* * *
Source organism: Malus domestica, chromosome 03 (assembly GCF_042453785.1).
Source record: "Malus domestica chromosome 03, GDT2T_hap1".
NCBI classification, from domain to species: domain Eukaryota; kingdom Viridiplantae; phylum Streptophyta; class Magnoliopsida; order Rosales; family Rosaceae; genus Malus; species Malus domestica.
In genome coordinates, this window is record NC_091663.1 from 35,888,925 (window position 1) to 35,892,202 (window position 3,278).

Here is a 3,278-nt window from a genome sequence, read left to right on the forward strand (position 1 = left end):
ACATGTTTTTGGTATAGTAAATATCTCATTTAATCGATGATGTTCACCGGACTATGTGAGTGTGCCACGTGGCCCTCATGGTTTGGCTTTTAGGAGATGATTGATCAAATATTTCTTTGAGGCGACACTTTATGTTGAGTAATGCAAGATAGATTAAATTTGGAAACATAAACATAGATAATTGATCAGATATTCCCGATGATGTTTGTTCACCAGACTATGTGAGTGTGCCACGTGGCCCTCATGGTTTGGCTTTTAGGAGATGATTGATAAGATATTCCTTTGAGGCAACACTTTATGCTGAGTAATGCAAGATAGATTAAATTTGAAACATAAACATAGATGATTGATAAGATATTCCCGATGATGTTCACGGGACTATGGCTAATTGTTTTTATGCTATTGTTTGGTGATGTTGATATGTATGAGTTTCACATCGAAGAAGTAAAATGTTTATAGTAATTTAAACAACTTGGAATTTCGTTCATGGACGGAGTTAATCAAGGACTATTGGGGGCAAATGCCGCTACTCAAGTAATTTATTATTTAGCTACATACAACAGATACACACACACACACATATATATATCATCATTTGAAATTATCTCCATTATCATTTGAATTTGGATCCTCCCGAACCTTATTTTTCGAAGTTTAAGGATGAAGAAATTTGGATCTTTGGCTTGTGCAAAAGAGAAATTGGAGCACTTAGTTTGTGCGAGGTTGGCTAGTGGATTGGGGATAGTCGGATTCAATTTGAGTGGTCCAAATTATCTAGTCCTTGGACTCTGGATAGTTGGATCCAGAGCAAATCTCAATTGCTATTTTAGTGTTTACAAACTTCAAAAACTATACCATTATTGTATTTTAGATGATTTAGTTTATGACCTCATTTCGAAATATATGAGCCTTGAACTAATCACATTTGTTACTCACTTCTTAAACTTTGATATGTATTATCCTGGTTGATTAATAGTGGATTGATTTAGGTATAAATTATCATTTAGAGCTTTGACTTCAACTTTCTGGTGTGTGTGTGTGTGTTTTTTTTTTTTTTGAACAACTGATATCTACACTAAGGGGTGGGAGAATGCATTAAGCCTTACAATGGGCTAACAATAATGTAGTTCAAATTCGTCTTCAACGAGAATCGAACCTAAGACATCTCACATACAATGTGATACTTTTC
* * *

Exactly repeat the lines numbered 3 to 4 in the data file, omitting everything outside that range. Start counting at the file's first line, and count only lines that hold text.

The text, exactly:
NCBI classification, from domain to species: domain Eukaryota; kingdom Viridiplantae; phylum Streptophyta; class Magnoliopsida; order Rosales; family Rosaceae; genus Malus; species Malus domestica.
In genome coordinates, this window is record NC_091663.1 from 35,888,925 (window position 1) to 35,892,202 (window position 3,278).